6. TWIST1 promotes invasion through mesenchymal change in human glioblastoma

    Directory of Open Access Journals (Sweden)

    Wakimoto Hiroaki

    2010-07-01

    Full Text Available Abstract Background Tumor cell invasion into adjacent normal brain is a mesenchymal feature of GBM and a major factor contributing to their dismal outcomes. Therefore, better understandings of mechanisms that promote mesenchymal change in GBM are of great clinical importance to address invasion. We previously showed that the bHLH transcription factor TWIST1 which orchestrates carcinoma metastasis through an epithelial mesenchymal transition (EMT is upregulated in GBM and promotes invasion of the SF767 GBM cell line in vitro. Results To further define TWIST1 functions in GBM we tested the impact of TWIST1 over-expression on invasion in vivo and its impact on gene expression. We found that TWIST1 significantly increased SNB19 and T98G cell line invasion in orthotopic xenotransplants and increased expression of genes in functional categories associated with adhesion, extracellular matrix proteins, cell motility and locomotion, cell migration and actin cytoskeleton organization. Consistent with this TWIST1 reduced cell aggregation, promoted actin cytoskeletal re-organization and enhanced migration and adhesion to fibronectin substrates. Individual genes upregulated by TWIST1 known to promote EMT and/or GBM invasion included SNAI2, MMP2, HGF, FAP and FN1. Distinct from carcinoma EMT, TWIST1 did not generate an E- to N-cadherin "switch" in GBM cell lines. The clinical relevance of putative TWIST target genes SNAI2 and fibroblast activation protein alpha (FAP identified in vitro was confirmed by their highly correlated expression with TWIST1 in 39 human tumors. The potential therapeutic importance of inhibiting TWIST1 was also shown through a decrease in cell invasion in vitro and growth of GBM stem cells. Conclusions Together these studies demonstrated that TWIST1 enhances GBM invasion in concert with mesenchymal change not involving the canonical cadherin switch of carcinoma EMT. Given the recent recognition that mesenchymal change in GBMs is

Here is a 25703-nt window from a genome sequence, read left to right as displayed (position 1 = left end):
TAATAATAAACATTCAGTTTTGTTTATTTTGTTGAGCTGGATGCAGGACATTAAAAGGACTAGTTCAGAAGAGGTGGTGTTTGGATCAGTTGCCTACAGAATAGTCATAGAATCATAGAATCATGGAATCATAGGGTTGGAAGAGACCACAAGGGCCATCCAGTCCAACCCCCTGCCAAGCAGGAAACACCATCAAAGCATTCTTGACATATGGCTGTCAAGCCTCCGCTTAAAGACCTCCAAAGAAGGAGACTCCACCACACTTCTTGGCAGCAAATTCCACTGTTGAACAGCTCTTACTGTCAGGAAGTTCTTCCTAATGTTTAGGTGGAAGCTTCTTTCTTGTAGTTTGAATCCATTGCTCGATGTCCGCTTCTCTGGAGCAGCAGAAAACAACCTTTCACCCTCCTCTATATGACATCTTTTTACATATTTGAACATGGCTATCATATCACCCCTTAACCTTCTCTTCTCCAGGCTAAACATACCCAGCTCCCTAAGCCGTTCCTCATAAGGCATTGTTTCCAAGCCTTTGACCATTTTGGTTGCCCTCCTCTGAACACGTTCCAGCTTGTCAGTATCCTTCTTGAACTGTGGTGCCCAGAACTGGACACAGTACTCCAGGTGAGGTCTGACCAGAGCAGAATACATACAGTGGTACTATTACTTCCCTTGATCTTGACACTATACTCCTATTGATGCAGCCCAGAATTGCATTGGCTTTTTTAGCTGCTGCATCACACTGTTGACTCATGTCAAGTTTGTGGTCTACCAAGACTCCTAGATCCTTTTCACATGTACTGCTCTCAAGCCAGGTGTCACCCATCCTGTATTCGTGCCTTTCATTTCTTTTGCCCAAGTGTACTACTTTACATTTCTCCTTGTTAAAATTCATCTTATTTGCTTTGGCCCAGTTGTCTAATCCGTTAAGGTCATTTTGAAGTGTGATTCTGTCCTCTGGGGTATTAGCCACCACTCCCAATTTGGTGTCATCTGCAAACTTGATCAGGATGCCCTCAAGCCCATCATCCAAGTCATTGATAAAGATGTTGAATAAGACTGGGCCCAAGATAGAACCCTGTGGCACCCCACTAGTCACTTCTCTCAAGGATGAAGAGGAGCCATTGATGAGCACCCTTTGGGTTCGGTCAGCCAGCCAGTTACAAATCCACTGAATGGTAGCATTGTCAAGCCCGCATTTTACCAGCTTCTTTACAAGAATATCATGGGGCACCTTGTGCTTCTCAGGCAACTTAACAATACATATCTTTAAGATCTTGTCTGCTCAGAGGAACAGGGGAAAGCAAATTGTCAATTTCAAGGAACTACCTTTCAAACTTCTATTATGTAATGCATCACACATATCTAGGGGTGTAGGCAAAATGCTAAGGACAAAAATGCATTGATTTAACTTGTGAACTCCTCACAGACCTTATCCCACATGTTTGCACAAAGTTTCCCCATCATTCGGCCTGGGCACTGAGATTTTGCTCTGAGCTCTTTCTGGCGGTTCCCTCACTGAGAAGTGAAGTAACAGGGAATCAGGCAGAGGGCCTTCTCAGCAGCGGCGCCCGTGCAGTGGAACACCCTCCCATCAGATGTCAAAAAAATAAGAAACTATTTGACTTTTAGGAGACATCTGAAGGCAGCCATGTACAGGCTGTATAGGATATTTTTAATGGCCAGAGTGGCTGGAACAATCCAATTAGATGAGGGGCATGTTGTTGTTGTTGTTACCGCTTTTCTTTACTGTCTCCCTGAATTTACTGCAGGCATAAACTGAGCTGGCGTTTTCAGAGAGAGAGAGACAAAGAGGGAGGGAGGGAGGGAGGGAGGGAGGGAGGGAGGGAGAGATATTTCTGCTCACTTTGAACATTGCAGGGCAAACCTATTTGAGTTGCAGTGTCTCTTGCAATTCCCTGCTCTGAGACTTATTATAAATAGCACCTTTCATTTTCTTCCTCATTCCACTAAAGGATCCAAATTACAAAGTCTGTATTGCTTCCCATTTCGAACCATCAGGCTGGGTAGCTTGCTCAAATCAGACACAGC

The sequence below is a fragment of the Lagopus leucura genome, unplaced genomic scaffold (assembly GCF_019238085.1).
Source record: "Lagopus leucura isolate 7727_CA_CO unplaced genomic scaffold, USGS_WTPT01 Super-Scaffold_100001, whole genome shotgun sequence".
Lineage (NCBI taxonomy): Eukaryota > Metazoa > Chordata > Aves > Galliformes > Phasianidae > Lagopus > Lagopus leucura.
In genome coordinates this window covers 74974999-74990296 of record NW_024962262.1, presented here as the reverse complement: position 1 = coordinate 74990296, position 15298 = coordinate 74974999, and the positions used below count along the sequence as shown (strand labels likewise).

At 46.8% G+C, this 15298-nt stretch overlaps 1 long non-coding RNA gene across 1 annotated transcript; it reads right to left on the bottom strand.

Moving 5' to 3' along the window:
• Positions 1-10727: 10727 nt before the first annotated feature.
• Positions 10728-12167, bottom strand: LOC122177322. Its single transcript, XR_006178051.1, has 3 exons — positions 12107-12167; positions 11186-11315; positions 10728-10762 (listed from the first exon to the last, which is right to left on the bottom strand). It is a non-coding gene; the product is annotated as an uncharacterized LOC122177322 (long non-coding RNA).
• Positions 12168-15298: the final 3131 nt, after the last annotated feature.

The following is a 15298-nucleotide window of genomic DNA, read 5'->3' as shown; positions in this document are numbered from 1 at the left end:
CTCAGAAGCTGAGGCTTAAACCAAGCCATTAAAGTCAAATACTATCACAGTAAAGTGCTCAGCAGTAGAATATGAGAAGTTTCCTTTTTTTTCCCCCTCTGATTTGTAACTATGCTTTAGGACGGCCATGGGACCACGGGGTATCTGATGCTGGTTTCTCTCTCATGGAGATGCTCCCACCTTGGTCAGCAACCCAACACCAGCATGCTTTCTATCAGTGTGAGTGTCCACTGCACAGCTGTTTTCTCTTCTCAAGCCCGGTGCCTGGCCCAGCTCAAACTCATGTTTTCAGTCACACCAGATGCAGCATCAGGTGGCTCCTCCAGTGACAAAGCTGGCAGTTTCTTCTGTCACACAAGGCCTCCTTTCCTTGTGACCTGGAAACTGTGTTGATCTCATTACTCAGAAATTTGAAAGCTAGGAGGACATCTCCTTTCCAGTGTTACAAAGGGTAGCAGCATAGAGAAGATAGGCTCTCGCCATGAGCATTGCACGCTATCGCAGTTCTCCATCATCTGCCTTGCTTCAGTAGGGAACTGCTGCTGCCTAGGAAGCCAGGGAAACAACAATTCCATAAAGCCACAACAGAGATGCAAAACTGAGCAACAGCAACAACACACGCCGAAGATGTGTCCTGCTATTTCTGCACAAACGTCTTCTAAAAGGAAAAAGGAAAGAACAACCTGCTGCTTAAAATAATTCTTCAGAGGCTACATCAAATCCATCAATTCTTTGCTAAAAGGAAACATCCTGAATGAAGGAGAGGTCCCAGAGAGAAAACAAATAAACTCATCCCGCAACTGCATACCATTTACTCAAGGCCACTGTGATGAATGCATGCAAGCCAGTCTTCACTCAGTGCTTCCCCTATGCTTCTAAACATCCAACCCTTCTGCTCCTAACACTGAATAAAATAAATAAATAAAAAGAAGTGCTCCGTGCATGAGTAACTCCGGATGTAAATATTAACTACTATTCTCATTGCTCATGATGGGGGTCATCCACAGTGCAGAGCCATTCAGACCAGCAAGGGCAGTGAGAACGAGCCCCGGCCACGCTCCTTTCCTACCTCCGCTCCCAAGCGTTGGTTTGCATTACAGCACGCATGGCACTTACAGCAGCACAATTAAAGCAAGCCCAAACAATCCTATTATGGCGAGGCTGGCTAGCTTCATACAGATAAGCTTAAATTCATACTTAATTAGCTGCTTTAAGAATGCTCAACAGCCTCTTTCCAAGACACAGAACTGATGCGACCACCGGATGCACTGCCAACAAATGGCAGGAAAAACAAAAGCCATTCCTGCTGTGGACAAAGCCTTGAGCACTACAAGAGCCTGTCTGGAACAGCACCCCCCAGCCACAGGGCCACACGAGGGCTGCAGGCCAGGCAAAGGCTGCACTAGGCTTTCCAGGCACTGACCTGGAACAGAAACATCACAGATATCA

7. Edible Mushrooms: Improving Human Health and Promoting Quality Life